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The Beacon The Beacon_Jan.19 2017 : Page 1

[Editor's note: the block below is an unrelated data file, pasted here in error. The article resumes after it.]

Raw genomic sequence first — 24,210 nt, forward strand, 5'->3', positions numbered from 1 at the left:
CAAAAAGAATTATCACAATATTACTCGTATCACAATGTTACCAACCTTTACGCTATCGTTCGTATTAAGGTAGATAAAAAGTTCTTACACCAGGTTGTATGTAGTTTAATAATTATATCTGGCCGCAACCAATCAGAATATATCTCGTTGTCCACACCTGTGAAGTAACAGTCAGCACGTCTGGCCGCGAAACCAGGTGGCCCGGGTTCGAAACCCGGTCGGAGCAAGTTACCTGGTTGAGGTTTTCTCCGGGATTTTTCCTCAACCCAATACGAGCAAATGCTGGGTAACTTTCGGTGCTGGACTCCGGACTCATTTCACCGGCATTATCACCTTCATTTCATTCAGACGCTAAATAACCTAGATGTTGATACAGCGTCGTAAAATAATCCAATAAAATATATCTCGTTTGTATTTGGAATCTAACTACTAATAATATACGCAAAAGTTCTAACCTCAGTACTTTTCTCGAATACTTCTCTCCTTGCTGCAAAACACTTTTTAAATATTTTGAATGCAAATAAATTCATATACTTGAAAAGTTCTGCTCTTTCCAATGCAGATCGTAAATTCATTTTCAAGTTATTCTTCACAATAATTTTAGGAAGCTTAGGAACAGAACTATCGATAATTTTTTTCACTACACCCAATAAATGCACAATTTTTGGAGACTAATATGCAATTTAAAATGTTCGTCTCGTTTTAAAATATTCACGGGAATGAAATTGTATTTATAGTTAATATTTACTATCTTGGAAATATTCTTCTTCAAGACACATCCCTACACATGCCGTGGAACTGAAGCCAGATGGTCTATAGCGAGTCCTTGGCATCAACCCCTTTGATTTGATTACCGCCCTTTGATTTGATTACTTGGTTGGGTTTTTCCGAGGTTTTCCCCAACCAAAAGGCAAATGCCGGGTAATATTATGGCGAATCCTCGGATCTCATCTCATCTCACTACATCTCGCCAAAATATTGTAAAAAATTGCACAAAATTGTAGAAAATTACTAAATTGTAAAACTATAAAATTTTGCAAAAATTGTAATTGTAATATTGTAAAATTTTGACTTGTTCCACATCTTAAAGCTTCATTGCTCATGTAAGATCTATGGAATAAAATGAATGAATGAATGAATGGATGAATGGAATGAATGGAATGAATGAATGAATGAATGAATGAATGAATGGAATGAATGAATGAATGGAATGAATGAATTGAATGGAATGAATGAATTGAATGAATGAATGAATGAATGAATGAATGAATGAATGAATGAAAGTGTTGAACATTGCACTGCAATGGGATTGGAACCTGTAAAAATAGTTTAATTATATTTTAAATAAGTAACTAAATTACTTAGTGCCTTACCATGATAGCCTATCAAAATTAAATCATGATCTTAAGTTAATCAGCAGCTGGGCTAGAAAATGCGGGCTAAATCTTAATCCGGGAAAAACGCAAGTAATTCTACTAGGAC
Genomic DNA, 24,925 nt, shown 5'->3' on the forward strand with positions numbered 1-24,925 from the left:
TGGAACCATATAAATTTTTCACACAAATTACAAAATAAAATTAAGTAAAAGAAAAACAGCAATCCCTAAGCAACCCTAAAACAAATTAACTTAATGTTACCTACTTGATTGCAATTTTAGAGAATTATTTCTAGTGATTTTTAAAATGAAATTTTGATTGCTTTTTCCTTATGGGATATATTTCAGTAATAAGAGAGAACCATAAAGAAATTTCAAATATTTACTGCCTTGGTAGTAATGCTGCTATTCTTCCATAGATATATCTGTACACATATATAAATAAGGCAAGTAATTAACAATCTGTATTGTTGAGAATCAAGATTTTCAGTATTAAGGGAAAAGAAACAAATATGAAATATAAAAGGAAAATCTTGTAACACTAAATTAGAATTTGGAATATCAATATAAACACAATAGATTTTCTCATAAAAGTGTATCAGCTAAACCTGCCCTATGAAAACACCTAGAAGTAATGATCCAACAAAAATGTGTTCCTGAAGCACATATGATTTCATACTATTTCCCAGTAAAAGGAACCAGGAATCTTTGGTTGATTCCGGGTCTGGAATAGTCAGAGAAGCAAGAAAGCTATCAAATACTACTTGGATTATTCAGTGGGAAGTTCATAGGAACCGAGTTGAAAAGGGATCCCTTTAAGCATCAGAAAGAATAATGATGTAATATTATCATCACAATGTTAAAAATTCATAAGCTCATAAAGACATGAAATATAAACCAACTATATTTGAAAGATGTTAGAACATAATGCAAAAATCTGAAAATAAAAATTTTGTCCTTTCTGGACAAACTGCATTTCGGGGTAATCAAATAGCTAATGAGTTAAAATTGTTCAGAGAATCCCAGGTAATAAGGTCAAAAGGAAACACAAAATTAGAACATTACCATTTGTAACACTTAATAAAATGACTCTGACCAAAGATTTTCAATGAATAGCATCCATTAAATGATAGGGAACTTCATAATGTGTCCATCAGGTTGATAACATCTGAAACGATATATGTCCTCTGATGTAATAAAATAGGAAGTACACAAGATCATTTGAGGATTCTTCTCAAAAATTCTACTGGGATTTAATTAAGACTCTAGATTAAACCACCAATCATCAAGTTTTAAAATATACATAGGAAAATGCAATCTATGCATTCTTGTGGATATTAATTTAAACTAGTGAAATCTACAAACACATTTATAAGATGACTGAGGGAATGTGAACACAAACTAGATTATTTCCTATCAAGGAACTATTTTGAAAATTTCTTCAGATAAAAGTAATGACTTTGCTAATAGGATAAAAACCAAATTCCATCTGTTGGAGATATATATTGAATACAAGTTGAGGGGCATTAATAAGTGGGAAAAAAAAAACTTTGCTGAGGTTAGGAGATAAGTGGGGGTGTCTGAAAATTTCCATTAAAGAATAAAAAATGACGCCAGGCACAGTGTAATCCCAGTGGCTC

SUSSEX THE AWARDWINNING NEWSPAPER OF THE R.C. DIOCESE OF PATERSON, N.J. PASSAIC MORRIS 3 BISHOP’S COLUMN: ‘FAITH AND FAMILY: AN IRREPLACEABLE BOND’ JANUARY 19, 2017 10 8 The Catholic Center for Evangelization at Bayley-Ellard P ATRIOTIC R OSARY YOUNG LEADERS Bishop Serratelli made a pastoral visit to St. Ann Church here, Saturday BEACON PHOTO | JOE GIGLI THREE NEW EAGLE SCOUTS AT POPE JOHN XXIII HIGH SCHOOL With the presidential inauguration tomorrow, St. Francis parishioners join in prayer for unity, love of their country By CECILE PAGLIARULO REPOR TER evening Jan. 14, serving as main celebrant and homilist of the vigil Mass for the Second Sunday in Ordinary Time. Attending the Mass were young people preparing for Confirmation, who participated in the ALPHA retreat, which the parish hosted that weekend. Above, retreat leaders Sarah Vojta and Rachel Hoffman present the Offertory Gifts to the Bishop, assisted by Deacon Len Deo. For story and more photos of the pastoral visit, see page 9. 16 BISHOP MAKES PASTORAL VISIT TO HAWTHORNE PARISH 6-7 8 10 11-15 DO NOT DELAY — TIME SENSITIVE NEWS V IEWPOINT Y OUTH W HAT T O D O C LASSIFIEDS Young adults at Wayne parish explore options for engaging in social justice By MICHAEL WOJCIK NE WS EDIT OR WAYNE Do you want to help build a better world for the poor — one founded on Catholic social teaching? Last week, members of the Young Adult Ministry of Our Lady of Consolation (OLC) Parish here learned several life-affirming ways to bring the Gospel to the least among us, including swinging a hammer to build a house for Habitat for Humanity. That suggestion felt familiar to some of the young people, including Amanda Sweetman. The night of Jan. 12 found Sweetman and her fellow Young Adult Ministry members, sitting on a cluster of comfortable couches and chairs in the Fellowship Room of the newly refurbished OLC Ministry Center to listen to talks given by several Catholics, who are engaged in social jus-tice programs. They spoke about serving a range of outreaches — from serving meals to the home-less at Eva’s Village in Paterson to helping to build homes, schools and clinics for the poor in Ecuador — as part of the 10-year-old ministry’s Topics on Tap series. The speakers gave thought-provoking ideas to the young adults, many of whom have been involved in social justice, either with the ministry or the parish. “Building houses for Habitat for Humanity is fun. We dug ditches. We built walls, raised them up and then insulated and painted them,” said Richard Greco, who founded OLC’s Social Justice Ministry and got it involved in Habitat for Humanity of Paterson, which included volunteer “sweat equity” by 24-year-old Sweetman. “It’s re-warding. I wanted to do something for somebody in hopes that he or she will pay it forward. That’s how we can practice our faith — taking what we hear in the Gospels at Mass and putting it into action,” he said. In the middle of Greco’s easy, almost conver-sational talk, Sweetman interjected, calling her work with Habitat a “great experience, actually working — nailing floors and painting rooms.” “I felt like I was doing something,” Sweetman said. “I loved the work and the people who re-ceived the houses needed them. They were so appreciative,” she said. Greco sat in a chair in middle of the young adults and also told them about the Social Justice Ministry’s monthly visit to Eva’s Village to feed the homeless, which has included Young Adult TOPICS ON TAP, 2 HASKELL When a group of parishioners at St. Francis of Assisi Parish here prayed the rosary recently, they recited each of the 50 states in the United States of America. From Alabama to Wyoming, each rosary bead was a Hail Mary said for the state. Their intentions focused on praying for the United States as the country pre-pares for the inauguration of its newly-elected presi-dent, Donald Trump, who This is the will be sworn in tomor-second row, Jan. 20, as the na-country I tion’s 45th president. The patriotic rosary is have called part of a nine-month no -home … and vena for the consecration of the nation to the Bles -like any sed Mother at the north-home, you ern Passaic County parish, pray for your located in the Haskell sec-tion of Wanaque. The nove-family. The na will be held on the first patriotic Saturday of each month, rosary allows with Mass at 11 a.m. fol-me to pray for lowed by the novena and this country, rosary. Father Greg Golba, ad-which I now ministrator of the parish, call my said, “The idea came from the people of this parish family.’ who wanted to pray for — F ATHER the country, especially with G REG G OLBA the inauguration of the new president and the up-coming new administration. We need to pray for unity.” The St. Francis parish family considers itself ‘ PATRIOTIC ROSARY, 4